This roughening operation causes the molecular chains in the surface of the molded article of fluorine-containing polymer to be cut and makes the surface irregular. Although the extent of this irregularity cannot be generically specified, Ra, defined as the center line average roughness in JIS B 0601 (Definition and Designation of Surface Roughness), is 0.1-50 μm, preferably 0.2-15 μm, in the case of the mechanical treatment. If Ra is less than 0.1 μm, no molecular chains are cut by the mechanical treatment, resulting in an insufficient improvement in the water-repellency by the treatment with fluorine gas. If Ra is greater than 50 μm, water drops may be entrapped by recessed points on the surface, also giving rise to an insufficient increase in the water-repellency. The electric treatment, on the other hand, causes the molecular chain to be cut even at small irregularities on the surface, so that Ra of greater than 0.1 μm, preferably of 0.2-2.0 μm, may be appropriate. If Ra is less than 0.1 μm, no improvement in the water-repellency can be achieved by the fluorine gas treatment. It is difficult to obtain Ra of greater than 3.0 μm by the electric treatment.
The molecular chain cut in a molded article of a fluorine-containing polymer with a high melting point, such as polytetrafluoroethylene, can be easily achieved by the mechanical treatment using a wire wheel brush or a belt sander. In the case of a fluorine-containing polymer with a low melting point, such as polytetrafluoroethylene-ethylene copolymer, the use of shot blasting is preferred. The treatment with a wire wheel brush may melt the surface due to the heat of friction.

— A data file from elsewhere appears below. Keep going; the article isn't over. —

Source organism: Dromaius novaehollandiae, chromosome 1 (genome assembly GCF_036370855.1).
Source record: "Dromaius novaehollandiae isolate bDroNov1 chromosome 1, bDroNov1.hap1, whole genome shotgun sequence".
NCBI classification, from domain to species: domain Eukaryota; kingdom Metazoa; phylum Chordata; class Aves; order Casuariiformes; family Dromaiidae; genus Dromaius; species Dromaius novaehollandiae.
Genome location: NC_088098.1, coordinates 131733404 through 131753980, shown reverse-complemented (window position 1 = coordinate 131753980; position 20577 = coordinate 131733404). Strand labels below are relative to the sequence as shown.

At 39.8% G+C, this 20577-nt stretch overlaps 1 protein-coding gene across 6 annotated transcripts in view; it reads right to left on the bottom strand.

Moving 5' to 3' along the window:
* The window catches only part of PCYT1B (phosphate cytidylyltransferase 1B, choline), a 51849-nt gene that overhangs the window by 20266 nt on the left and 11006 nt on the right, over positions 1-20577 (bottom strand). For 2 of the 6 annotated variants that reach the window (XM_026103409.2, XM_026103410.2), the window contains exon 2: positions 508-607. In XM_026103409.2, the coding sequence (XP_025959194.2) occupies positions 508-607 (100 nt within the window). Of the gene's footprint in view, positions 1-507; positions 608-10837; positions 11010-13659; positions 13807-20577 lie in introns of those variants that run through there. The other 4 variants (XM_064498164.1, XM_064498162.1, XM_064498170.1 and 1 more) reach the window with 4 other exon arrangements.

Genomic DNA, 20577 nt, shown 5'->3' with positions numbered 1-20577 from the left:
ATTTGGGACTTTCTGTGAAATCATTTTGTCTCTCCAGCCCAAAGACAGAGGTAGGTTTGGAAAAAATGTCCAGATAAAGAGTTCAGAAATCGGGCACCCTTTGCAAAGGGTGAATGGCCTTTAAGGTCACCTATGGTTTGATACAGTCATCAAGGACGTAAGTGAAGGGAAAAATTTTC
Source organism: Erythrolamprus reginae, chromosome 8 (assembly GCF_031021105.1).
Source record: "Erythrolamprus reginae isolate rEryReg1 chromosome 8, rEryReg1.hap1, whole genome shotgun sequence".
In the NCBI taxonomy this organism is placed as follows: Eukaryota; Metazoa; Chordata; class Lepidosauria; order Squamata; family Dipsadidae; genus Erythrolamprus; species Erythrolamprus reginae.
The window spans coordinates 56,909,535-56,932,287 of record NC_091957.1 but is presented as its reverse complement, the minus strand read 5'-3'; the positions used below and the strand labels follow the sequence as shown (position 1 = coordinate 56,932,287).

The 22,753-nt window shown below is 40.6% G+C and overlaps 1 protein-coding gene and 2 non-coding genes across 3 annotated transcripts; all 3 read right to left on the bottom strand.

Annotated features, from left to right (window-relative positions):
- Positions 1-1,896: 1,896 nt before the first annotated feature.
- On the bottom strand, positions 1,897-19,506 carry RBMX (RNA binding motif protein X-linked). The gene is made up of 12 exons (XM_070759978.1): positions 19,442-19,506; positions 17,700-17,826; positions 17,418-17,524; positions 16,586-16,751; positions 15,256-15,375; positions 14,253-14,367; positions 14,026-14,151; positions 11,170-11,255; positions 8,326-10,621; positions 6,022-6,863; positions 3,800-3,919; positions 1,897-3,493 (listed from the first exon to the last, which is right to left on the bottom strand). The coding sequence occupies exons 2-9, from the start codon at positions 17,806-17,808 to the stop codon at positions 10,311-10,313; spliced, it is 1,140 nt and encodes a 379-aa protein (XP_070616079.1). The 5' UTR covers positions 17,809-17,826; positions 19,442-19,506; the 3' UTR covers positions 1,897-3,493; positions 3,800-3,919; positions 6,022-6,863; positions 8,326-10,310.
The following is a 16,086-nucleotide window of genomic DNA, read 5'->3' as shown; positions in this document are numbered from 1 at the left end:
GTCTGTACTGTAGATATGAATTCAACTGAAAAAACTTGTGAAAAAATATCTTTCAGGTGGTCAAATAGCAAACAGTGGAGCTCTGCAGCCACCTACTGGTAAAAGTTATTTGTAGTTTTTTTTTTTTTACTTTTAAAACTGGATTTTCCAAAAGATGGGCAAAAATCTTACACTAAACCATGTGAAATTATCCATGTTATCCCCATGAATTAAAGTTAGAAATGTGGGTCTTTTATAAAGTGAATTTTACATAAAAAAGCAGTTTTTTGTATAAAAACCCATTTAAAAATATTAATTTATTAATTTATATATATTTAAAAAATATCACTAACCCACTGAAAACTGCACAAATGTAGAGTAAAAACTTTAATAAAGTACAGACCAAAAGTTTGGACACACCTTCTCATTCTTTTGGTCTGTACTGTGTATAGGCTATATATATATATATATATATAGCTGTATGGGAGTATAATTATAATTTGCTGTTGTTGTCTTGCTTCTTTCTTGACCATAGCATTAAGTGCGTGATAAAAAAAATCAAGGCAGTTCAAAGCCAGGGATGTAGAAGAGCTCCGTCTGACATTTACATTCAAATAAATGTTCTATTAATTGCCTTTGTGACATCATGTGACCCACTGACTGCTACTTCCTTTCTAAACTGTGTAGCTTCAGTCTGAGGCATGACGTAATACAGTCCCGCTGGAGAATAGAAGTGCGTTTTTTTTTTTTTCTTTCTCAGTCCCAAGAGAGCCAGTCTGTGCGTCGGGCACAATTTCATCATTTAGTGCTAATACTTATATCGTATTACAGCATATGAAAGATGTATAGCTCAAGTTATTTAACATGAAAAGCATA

The surface of a molded article of fluorine-containing polymer after the roughening operation is then treated with fluorine gas or a mixture of fluorine gas and an inert gas, such as nitrogen or argon, with the concentration of the inert gas being preferably 10-90% (hereinafter collectively referred to as fluorine gas). The temperature at which the molded article of fluorine-containing polymer is treated with the fluorine gas varies depending on the types of fluorine-containing polymer. Generally, a temperature in the range of 100°-300° C., especially 150°-250° C., is preferred. There are close relationships between the concentration of fluorine gas and the treating time. If the concentration is high, the time for the fluorine gas treatment may be short; if the concentration is low, a longer time is required for the treatment. Also, if the quantity of the molded articles of fluorine-containing polymer filled in a container where they are treated with fluorine gas is small, the concentration of the fluorine gas may be low. If this filled quantity is large, the treatment must be achieved with a high concentration fluorine gas or requires a longer period of time. A preferable concentration of fluorine gas is 10-500 torr, when the treatment time is ten minutes to one hour.
This surface treatment with fluorine gas of the molded article of fluorine-containing polymer after roughening can be carried out by placing the molded article in an air-tight container, removing the air from the container, and introducing fluorine gas or a mixed gas containing an inert gas and fluorine gas to the container.